Have you ever wondered about the difference between these two words?
Both further and farther refer to distance. Further is more commonly used in a figurative sense, whereas farther is used in a more literal sense to refer to an actual distance.
The farther they went from the town, the denser the woods became.
The thief stole whenever he could to further his own ends.
Farther and farther they travelled, until ‘home’ was but blip on the distant horizon.
‘Further to this, I have nothing more to say.’
Ever wanted to know more about publishing? At the Gold Coast Writers Festival this Friday 26 October 2012, we have a line-up of authors and industry experts who will take you through various aspects from self-publishing landmines and how to avoid them to self-editing with professional manuscript assessor, Louise Cusack.
Anthony Puttee from Book Cover Cafe will speak on Writing for Profit, while Paul Higgs of Palmer Higgs Publishing Services will give us valuable insight into the Digital Evolution. The program of seminars will finish with From Manuscript to Market with Laurel Cohn, a highly experienced editor who has been involved in all aspects of publishing for many years.
For tickets and more information about these authors and presenters, please check out http://www.goldcoastwritersfestival.com.
Looking forward to seeing you there!
When should we use ‘naught’ or ‘nought’, and is there
actually a difference? This question came up recently when I posted a story on
a website. Although both words mean zero or nothing, it seems there is a distinction
between the two in British English. ‘Nought’ means zero in the literal sense,
as in ‘When the counting was done, he ended up with nought’. ‘Naught’, on the
other hand, means ‘nothing’ in a more poetic or rhetorical sense, as in ‘All
his efforts came to naught’. While this distinction is made in British English, in USA English, the spelling ‘naught’
is preferred for both the literal and poetic/rhetorical senses. Both ‘nought’ and ‘naught’ come from Old English words, ‘nowiht’
and ‘nawiht’, respectively, and both words mean ‘nothing’. They are compounds
of ‘no’ (no) and ‘wiht’ (thing). Hope this helps!
The deadline for the Festival of Independent Writers and
Publishers short story is drawing close so don’t forget to get your entries in
before 30 September.
More news about our featured authors:
A United Nations report that 80% of all chronic diseases are related to diet and lifestyle
led Jane Hanckel to compile a research- and evidence-based book on how
to make healthy choices for our children and the planet. Through her work in
early childhood settings, Jane realised that there was a need for a reliable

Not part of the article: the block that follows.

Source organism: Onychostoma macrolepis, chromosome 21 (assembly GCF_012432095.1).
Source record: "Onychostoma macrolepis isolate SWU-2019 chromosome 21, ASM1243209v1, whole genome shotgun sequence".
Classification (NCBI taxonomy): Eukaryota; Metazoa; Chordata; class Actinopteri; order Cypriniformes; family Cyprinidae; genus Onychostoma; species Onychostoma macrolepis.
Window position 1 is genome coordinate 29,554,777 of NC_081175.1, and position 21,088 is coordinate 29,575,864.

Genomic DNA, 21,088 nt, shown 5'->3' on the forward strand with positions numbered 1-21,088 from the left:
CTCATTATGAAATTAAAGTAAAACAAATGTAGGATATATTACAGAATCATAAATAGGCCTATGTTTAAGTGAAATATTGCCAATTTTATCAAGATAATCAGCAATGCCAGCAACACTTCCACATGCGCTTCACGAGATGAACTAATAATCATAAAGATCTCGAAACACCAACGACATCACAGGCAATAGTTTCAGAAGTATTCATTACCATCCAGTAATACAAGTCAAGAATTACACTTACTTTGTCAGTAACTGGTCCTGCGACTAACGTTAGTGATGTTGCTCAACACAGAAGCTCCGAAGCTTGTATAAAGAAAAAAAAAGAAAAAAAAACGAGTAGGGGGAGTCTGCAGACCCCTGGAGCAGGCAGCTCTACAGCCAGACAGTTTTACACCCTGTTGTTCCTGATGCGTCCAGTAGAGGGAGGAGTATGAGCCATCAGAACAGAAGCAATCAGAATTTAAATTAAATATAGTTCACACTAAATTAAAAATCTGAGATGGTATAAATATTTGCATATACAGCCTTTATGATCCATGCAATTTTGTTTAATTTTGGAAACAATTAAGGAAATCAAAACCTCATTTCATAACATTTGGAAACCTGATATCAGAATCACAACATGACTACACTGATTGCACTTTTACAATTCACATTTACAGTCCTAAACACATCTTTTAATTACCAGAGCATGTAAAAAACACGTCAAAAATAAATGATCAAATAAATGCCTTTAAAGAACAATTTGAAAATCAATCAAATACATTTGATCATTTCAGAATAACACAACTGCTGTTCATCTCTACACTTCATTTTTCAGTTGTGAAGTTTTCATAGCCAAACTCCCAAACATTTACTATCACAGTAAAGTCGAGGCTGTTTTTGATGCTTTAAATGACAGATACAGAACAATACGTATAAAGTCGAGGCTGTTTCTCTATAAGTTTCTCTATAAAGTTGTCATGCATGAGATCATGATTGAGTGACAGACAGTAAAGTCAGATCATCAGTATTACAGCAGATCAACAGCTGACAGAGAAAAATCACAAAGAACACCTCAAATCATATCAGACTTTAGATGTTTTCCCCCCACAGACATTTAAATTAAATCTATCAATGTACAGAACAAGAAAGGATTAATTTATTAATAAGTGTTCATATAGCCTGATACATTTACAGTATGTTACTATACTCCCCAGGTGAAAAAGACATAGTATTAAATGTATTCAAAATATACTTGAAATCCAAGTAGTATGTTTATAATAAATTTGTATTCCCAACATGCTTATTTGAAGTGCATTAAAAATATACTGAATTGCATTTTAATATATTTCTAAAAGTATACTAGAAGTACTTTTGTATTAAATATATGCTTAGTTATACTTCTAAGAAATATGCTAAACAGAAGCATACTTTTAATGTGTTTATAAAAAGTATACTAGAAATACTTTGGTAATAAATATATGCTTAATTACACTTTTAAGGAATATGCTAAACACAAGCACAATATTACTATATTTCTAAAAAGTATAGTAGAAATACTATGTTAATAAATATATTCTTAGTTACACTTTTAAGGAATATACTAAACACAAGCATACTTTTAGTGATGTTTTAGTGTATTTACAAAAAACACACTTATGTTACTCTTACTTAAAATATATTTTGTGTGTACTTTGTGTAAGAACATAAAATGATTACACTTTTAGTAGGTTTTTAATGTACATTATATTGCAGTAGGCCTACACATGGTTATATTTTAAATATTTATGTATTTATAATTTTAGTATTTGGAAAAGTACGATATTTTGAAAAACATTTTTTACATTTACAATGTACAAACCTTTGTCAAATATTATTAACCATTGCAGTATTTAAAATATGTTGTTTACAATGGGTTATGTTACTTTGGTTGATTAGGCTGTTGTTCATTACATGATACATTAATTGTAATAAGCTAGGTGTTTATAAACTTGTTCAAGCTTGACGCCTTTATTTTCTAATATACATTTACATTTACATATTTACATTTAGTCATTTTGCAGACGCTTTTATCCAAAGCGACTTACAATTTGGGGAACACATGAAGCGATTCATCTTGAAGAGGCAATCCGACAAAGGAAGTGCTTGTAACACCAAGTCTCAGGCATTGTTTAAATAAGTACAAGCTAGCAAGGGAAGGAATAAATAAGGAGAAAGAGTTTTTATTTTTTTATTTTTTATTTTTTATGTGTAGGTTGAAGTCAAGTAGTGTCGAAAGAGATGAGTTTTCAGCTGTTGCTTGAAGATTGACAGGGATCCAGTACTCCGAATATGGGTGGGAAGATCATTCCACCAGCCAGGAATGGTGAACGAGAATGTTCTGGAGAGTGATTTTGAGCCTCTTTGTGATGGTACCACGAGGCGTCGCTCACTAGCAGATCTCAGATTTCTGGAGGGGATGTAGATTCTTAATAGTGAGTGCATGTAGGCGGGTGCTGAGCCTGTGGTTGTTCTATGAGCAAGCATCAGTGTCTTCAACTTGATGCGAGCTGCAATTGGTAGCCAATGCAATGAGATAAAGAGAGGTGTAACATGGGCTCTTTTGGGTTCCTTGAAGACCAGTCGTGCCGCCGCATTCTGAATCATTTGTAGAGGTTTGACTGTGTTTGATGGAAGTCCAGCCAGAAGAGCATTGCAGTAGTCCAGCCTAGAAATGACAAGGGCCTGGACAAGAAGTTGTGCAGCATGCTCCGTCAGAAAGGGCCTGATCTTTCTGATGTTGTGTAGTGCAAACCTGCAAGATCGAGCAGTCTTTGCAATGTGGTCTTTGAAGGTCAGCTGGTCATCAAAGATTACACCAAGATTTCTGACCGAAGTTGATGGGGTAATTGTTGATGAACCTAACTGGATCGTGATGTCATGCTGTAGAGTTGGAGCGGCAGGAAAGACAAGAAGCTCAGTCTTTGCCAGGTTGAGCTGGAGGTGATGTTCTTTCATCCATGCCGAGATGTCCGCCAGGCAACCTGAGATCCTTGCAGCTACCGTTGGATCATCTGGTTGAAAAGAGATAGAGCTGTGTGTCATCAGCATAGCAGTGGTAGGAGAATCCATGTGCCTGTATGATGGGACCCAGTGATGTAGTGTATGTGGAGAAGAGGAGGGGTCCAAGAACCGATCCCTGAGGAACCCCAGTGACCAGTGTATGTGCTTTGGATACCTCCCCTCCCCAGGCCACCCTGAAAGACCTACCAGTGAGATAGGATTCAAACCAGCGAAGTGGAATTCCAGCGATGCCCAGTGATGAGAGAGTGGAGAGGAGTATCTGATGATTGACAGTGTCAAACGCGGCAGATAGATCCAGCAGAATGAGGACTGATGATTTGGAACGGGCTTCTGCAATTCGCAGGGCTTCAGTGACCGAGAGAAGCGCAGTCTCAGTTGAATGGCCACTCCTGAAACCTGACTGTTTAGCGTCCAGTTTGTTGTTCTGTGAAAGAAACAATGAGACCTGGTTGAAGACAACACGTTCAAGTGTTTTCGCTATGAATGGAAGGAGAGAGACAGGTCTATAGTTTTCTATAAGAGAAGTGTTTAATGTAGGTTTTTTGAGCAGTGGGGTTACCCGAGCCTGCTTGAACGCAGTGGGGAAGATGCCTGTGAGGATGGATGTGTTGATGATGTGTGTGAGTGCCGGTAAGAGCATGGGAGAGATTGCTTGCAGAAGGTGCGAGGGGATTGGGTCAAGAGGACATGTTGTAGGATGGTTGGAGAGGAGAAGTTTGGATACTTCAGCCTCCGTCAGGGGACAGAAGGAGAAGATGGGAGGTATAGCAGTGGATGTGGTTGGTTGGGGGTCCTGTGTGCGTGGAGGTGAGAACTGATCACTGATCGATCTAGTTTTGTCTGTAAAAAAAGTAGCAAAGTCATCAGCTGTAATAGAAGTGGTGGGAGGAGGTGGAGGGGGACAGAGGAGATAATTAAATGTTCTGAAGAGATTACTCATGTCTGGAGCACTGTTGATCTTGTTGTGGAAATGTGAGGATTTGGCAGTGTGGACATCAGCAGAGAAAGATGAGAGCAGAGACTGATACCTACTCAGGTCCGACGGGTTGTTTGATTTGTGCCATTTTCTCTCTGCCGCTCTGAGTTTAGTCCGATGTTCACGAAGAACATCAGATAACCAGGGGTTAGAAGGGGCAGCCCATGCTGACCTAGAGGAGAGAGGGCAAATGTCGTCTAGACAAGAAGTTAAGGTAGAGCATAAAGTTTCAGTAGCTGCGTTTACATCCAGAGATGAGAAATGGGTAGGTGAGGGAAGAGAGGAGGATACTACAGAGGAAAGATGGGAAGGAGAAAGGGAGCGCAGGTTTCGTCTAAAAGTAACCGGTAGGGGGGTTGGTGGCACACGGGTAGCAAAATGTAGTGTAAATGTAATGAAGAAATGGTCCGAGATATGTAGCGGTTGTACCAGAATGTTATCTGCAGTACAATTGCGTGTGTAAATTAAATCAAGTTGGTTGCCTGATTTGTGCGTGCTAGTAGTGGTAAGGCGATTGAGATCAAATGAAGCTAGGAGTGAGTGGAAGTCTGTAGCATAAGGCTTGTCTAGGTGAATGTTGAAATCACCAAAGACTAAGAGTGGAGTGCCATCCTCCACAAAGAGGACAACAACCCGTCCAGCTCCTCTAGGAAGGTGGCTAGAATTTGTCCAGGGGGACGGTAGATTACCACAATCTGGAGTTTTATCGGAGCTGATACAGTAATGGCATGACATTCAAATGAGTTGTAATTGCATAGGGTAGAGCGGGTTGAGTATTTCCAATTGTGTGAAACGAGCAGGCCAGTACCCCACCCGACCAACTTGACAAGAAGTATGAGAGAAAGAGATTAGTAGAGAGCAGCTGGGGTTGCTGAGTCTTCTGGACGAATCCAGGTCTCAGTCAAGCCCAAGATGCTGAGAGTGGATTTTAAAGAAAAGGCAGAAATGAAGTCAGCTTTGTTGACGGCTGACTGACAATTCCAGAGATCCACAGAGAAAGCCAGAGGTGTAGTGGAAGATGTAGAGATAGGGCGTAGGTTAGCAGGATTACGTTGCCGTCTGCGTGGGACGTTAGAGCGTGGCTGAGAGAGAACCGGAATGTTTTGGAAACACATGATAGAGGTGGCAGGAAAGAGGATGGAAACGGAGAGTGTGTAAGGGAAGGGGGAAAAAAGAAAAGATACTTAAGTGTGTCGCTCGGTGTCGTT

resource through which to understand the factors that impact on our children’s
wellbeing. From her home in NSW, Jane
has created a series of books that call for parents to reconnect with their own
intuition and wisdom to protect their children’s health.
John G Clark is a mechanical engineer and has spent a number of years in various engineering-related
industries. He was also involved with a tourist company carrying young folk
around New Zealand and a Thai restaurant. In his younger days he hitch-hiked
from Melbourne to London. He remains an enthusiastic motorist and an equally
avid motorcyclist, having owned forty or so, none of them terribly fast. His
Tales from Down Under – a collection of Australasian short stories is available
Iris Detenhoff is the author and publisher of the Moontime Diary. She studied general nursing in Munich and
migrated to Australia in 1987. Her strong interest in nature, health, astrology
and anthroposophy has guided her to publishing a yearly almanac as this moon
diary turns out to be.
As plans for the inaugural Festival of Independent Writers and
Publishers progress, we’re pleased to announce the appearance of Patt Gregory,
author of Woodwork for Women.
I fell totally in love with
wood when I joined an evening woodwork class for women in Bristol, UK in 1984.
In pursuit of my passion I trained full time as a Carpenter/Joiner. I learned everything
from stair casing to roofing and dovetail joints in cabinetmaking.
In 1985 I helped set up a
Women’s Workshop in Bath, UK and began teaching woodwork to unemployed women.
Over the past 13 years I have
been teaching basic furniture making from my home workshop in Mullumbimby NSW.
For more details, check out
our website: http://www.indieauthorsfestival.com.
It’s all go with the Festival of Independent Writers and
Publishers to be held on the Gold Coast on 29 October 2011. The program is
coming together nicely, with an exciting array of speakers and interviewers
We’re privileged to have on board Stephanie Dale, who
recently won an award in the USA for the best indie-published novel in the
Australia/New Zealand category. Stephanie has made a spectacular success of
marketing her books, and in her session, Going Solo, she’ll impart plenty of
hints and tips to other aspiring indies.
Watch this space for more news on the festival or check out